Ease Up A Little is an endearing and intimate work for those who like their art a little wonky
Drawing similarities to Devendra Banhart and early Architecture In Helsinki, the album is a collage of ideas and vignettes that collectively shape an identity. There's an honesty to the record, with some moments of painful self-deprecation. The lyrics walk a fine line between direct, naïve and undeveloped. This is shown clearly on Out Of Tune & Out Of Time: “Oh dear it's painfully clear/Despite the walls closing near/It's all in one ear/And out through the rear”. There are wonderful moments of melody and interesting phrases, but they're repeated instead of developed. This becomes wearing on a few tracks, especially She Hold and Chance Of A Lifetime. As actual songs, many seem unfinished, but this is offset by the production and arrangements that are inventive, at times experimental and always in motion.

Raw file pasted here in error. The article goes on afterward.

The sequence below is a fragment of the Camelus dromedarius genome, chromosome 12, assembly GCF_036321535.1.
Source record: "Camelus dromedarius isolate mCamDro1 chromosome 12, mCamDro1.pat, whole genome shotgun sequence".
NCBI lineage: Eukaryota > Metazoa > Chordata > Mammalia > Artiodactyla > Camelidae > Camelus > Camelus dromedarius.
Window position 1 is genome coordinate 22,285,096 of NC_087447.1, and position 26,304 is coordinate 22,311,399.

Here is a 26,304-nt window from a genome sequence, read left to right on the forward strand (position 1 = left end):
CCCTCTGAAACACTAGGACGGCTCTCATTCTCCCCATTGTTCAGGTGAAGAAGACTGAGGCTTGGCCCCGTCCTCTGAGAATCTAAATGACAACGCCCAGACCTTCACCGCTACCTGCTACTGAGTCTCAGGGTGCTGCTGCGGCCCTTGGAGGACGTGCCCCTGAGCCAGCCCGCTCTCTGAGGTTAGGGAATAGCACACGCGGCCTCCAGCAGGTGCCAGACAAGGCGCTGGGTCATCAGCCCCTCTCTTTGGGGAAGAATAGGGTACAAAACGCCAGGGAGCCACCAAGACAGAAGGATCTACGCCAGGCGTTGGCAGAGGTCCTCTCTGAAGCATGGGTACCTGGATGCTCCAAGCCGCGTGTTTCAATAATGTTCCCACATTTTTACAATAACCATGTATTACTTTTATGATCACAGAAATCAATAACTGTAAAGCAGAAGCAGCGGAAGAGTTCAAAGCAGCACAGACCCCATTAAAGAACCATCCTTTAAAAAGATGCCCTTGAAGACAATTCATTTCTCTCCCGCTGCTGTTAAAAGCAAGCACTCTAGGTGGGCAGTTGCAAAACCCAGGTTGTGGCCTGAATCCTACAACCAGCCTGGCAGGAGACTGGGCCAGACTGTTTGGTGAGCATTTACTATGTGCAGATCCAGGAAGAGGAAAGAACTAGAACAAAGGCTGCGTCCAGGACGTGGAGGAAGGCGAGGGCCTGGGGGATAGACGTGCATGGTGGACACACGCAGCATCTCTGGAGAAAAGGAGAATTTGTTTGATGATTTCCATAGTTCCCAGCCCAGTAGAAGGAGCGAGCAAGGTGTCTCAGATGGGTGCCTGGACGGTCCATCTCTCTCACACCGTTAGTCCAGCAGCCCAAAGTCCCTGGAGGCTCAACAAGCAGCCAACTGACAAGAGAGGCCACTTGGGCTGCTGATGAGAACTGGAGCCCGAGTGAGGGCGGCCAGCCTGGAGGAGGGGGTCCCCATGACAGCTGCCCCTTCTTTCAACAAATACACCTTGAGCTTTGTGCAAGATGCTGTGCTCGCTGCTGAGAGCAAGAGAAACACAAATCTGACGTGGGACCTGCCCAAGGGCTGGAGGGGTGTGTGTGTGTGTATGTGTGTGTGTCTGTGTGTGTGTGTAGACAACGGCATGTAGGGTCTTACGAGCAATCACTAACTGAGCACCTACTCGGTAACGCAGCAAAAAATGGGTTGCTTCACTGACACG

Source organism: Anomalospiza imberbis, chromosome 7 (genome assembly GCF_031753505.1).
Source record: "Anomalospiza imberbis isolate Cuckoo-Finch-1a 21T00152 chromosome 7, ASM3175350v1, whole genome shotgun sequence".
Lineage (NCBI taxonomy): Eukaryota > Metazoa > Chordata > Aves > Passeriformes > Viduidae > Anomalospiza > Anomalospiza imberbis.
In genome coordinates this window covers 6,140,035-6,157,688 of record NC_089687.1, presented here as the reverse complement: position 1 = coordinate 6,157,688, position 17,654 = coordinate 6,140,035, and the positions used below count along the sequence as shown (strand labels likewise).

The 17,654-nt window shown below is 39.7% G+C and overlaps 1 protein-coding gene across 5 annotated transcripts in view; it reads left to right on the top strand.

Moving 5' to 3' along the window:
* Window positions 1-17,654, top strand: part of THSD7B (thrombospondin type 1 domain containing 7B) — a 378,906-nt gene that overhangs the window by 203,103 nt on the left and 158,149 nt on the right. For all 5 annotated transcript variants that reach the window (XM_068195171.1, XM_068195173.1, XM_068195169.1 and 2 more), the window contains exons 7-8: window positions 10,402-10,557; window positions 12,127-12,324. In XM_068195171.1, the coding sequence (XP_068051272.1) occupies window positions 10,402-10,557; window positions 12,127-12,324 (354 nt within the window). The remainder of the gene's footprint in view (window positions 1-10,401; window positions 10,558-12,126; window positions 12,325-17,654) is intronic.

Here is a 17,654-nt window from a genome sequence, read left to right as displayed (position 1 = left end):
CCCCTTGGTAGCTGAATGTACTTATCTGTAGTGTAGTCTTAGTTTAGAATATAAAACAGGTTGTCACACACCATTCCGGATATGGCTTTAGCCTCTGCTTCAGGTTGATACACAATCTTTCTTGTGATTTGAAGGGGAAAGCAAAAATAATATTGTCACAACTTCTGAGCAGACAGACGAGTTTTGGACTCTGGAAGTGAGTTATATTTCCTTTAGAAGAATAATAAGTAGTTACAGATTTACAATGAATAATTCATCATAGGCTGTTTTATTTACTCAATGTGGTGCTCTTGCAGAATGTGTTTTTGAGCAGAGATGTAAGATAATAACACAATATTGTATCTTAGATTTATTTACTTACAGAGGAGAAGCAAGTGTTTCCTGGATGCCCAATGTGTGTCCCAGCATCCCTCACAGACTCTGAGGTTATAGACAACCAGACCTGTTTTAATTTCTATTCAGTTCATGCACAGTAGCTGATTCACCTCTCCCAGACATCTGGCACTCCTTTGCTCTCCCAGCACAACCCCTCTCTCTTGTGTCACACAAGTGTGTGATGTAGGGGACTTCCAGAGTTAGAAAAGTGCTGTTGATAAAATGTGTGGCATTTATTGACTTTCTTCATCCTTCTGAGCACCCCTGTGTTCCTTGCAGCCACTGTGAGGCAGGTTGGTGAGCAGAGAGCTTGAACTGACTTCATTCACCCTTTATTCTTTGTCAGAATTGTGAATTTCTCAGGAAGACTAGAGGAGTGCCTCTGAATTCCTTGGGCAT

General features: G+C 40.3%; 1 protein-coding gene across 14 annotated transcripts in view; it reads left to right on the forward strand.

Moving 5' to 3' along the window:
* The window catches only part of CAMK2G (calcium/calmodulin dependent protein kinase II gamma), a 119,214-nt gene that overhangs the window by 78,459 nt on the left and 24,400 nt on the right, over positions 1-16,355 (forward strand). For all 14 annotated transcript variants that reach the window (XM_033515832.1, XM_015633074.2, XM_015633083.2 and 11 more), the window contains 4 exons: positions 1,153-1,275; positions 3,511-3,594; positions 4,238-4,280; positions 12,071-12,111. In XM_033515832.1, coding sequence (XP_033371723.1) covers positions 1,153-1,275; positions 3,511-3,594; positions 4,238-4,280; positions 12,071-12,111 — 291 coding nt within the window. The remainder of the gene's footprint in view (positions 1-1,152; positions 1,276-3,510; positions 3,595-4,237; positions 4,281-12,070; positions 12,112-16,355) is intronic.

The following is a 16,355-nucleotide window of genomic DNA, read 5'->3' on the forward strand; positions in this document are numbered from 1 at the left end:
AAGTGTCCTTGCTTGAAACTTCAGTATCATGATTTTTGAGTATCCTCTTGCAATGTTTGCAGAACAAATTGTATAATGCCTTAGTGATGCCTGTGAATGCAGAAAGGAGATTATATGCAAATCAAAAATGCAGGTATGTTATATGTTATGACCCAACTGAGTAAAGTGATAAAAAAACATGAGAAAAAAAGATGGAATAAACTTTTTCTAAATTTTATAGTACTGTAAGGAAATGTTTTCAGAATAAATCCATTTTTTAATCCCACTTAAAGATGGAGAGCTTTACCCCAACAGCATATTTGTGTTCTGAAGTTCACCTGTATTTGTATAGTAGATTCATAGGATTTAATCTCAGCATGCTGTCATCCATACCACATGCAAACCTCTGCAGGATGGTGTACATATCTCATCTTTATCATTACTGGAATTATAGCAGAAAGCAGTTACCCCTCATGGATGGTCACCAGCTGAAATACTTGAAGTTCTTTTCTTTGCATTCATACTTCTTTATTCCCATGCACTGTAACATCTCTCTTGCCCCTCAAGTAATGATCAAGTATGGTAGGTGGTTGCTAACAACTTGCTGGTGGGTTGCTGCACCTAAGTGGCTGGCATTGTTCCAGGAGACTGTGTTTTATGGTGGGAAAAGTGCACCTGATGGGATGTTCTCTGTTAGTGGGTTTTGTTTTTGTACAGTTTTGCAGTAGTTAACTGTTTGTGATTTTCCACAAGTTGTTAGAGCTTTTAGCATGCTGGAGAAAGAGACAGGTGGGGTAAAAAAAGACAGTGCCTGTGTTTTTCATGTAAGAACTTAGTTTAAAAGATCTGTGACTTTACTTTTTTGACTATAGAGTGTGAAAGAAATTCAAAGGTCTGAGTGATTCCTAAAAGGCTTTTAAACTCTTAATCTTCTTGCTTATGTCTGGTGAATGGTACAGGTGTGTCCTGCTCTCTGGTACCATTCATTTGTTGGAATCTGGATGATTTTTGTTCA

Intro is one of the most focused moments of songwriting on the record, leading into the complete song of Crazy Little Birthmarks. Here the songwriting is cleaner and more sure of itself, the most conventional song by far but still with a sharp edge.
There are fascinating tensions between the earnest delivery and the self-deprecating humour; and the layers of intricate production that still result in a loose and scrambling sound. Existing in an indie DIY context, it's clear that Fagan enjoys exploring sonic ideas and narrative in unusual ways. Ease Up A Little is an endearing and intimate work for those who like their art a little wonky.
Veterans lead this week's releases with new albums from Tim Rogers & The Bamboos (Album Of The Week) and Daniel Johns plus albums from Ella Thompson, The Vaccines and Unknown Mortal Orchestra.